Kooluk Empire The Kooluk Empire is a fictional nation in the world of the Suikoden series of RPGs. It is located on the southern border of the Scarlet Moon Empire on a peninsula that places its sphere of influence into the Island Nations.
Kooma (demogroup) Kooma (also known as COMA) is a Finnish demo group founded in 1994. They are known for exploring the demo medium by extensive use of video content, text and other elements that break the traditional demo format.
Koomba Park Koomba Park is one of the parks comprising the Dandenong Valley Parklands in the eastern suburbs of Melbourne, Australia. It consists of 92 hectares, of which 33 hectares is publicly accessible, and is bounded by Boronia Road and Mountain Highway.
Koombana The Koombana was a coastal passenger and cargo steamer which sank at an unknown location north of Port Hedland, Western Australia during a cyclone on 20 March 1912 with the loss of approximately 138 lives, including 20 crew. Other than some floating wreckage, no trace was ever found of the ship, which was presumed sunk along with several other vessels during the same storm.
Koon Karava Koon Karavas in Sri Lankan history were another clan of the Karavas similar to the Suriya clans Kurukulasuriya, Warnakulasuriya, Mihindukulasuriya, Bharathakulasuriya, Manukulasuriya, Arasakulasuriya and Konda KarĂˇvas.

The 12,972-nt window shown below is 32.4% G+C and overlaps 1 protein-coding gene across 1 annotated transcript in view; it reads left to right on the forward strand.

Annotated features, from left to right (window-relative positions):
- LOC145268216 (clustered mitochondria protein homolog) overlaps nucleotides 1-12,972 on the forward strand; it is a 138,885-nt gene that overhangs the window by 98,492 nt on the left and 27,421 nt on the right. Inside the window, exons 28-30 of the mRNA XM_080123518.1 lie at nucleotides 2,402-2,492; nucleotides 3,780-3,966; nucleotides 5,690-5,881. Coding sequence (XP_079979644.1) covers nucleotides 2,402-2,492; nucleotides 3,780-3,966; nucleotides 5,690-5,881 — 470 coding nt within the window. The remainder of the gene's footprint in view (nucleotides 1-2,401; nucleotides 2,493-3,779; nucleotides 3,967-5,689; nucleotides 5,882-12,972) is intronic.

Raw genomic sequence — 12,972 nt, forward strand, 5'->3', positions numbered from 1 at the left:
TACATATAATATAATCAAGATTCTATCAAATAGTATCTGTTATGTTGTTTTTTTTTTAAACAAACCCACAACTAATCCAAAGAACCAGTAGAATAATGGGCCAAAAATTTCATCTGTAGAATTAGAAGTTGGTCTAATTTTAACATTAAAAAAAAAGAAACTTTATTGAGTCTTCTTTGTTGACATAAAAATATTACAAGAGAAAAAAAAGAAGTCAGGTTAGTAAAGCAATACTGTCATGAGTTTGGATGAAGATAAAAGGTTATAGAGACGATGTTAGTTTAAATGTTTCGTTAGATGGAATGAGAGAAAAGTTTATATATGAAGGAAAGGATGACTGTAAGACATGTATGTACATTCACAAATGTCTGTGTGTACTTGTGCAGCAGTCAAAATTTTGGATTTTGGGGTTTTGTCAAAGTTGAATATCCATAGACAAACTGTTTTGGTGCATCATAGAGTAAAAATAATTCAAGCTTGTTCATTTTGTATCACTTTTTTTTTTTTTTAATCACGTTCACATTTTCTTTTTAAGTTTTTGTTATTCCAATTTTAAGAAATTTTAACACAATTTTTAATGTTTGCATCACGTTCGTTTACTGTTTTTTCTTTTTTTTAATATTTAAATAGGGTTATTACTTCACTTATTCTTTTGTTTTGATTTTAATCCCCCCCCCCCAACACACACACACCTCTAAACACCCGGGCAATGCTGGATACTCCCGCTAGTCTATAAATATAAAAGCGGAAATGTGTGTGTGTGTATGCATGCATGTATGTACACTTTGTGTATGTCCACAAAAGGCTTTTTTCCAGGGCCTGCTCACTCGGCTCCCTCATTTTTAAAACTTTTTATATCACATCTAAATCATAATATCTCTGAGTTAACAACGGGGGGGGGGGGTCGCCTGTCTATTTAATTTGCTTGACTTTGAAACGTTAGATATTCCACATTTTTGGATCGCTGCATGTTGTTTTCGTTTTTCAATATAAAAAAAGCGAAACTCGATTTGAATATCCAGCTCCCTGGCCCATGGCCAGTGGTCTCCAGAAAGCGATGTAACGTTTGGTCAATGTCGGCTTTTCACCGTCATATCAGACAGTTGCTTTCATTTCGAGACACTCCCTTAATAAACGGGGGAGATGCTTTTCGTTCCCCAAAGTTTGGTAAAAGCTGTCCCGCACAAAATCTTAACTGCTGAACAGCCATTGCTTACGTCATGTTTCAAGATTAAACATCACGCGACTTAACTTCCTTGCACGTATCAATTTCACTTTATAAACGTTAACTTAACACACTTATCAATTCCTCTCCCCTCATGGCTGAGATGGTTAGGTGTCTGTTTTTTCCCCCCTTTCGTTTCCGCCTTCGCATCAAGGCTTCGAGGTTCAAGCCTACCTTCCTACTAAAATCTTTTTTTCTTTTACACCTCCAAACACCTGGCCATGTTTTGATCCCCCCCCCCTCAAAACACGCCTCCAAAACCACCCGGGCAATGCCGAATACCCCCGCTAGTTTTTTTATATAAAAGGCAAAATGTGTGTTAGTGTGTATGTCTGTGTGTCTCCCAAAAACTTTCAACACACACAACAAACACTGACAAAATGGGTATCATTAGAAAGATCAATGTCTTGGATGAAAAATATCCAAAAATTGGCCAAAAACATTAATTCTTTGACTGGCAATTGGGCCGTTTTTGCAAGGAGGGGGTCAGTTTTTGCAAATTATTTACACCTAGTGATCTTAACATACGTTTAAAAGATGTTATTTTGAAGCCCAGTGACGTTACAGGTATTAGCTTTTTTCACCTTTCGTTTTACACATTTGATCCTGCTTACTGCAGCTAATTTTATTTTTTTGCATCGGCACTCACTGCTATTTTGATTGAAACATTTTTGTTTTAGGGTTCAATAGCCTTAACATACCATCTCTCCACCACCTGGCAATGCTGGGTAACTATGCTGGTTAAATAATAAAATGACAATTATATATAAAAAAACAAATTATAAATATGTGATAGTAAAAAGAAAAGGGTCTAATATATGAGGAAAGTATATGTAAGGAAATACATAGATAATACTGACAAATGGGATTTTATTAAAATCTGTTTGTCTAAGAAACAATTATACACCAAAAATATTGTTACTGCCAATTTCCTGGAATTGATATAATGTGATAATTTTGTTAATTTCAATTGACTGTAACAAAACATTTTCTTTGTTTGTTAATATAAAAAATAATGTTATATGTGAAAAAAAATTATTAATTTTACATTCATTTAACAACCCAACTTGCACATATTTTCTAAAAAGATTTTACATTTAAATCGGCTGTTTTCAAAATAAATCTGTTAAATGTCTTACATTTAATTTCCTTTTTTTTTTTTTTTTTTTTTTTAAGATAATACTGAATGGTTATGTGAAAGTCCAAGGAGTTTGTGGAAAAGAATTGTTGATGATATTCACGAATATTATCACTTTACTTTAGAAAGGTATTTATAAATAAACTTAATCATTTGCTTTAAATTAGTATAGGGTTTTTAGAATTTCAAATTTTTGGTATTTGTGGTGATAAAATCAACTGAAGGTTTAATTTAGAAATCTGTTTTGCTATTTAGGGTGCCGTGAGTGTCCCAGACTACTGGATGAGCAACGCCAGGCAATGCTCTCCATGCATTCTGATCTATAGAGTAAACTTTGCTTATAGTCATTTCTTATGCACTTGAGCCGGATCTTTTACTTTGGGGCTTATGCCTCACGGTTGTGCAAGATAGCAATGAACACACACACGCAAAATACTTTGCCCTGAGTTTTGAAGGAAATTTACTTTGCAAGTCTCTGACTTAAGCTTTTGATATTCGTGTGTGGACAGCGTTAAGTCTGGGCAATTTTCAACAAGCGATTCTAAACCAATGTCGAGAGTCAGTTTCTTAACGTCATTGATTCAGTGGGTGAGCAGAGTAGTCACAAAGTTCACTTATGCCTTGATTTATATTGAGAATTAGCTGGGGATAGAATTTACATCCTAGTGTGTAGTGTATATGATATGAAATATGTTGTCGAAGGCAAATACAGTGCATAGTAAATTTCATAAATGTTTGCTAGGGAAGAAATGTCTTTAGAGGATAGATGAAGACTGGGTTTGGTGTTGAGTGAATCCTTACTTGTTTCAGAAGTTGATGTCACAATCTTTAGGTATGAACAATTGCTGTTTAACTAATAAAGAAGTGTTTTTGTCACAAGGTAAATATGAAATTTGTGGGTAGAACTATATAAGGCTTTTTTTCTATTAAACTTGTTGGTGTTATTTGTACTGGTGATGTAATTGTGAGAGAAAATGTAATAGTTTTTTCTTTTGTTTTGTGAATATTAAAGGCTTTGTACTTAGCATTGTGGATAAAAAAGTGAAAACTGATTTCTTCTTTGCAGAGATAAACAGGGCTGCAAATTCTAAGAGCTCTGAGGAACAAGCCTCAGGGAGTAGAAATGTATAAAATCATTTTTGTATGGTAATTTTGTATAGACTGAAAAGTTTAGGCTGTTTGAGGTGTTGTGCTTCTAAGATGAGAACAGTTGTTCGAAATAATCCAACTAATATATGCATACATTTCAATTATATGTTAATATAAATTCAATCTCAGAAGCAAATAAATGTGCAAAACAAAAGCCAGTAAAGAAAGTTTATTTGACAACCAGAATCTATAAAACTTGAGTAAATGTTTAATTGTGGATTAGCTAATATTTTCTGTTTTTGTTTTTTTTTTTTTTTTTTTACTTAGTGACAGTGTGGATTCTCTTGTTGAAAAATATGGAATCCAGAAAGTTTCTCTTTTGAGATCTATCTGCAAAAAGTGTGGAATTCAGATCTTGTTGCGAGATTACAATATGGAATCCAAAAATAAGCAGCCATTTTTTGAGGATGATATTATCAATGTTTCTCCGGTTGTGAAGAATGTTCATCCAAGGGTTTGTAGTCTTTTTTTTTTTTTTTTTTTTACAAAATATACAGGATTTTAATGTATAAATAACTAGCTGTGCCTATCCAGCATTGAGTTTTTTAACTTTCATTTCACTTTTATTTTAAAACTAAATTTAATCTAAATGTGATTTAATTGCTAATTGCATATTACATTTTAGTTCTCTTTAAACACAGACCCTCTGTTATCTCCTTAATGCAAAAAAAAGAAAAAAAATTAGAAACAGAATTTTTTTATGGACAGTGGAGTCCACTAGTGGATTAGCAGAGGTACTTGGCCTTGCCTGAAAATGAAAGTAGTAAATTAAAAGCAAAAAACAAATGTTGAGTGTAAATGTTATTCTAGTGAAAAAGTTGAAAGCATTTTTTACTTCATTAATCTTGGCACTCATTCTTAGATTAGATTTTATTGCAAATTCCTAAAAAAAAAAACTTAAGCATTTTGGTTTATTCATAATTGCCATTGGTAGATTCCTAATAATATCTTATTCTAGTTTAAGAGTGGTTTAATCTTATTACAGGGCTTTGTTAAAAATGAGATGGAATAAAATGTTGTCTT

Koon Karavas Koon Karavas in Sri Lankan history were another clan of the Karavas similar to the Suriya clans Kurukulasuriya, Warnakulasuriya, Mihindukulasuriya, Bharathakulasuriya, Manukulasuriya, Arasakulasuriya and Konda Karavas.
Koonung Creek Koonung Creek is a small tributary to the Yarra River in Melbourne's east. The creek originates in Nunawading, just near Springvale Road, and flows to join the Yarra at the border between Ivanhoe East, Bulleen and Balwyn North.
Koonwarra railway station, Victoria Koonwarra was a railway station on the South Gippsland line in South Gippsland, Victoria. The station was opened during the 1890s and operated until 1991, when the line to Barry Beach servicing the oil fields in Bass Strait was closed, the line was then dismantled and turned into the Great Southern Rail Trail.
Koop (band) Koop is an electronic jazz duo from Sweden. The band, which consists of Magnus Zingmark and Oscar Simonsson, has made three albums, and has also been involved with numerous remix projects, including a remix for Astrud Gilberto's "Here's That Rainy Day" for the Verve Remixed project.
Koop Islands Koop Islands is the third studio album by the Stockholm-based electronic music duo Koop. Compared to their last success Waltz for Koop, Koop Islands combines inspiration by 1930's swing with an exotic Caribbean touch.
Kooper Session Kooper Session is the second-in-line of the Super Session albums featuring singer-songwriter Al Kooper. Joining Kooper in the guitar slot is 15-year-old phenomenon Shuggie Otis, son of legendary rhythm and blues pioneer Johnny Otis.
Koopmans' theorem Koopmans theorem is an approximation in molecular orbital theory, such as density functional theory, or Hartree-Fock theory, in which the first ionization energy of a molecule is equal to the energy of the highest occupied molecular orbital (the HOMO), and the electron affinity is the negative of the energy of the lowest unoccupied, i.e.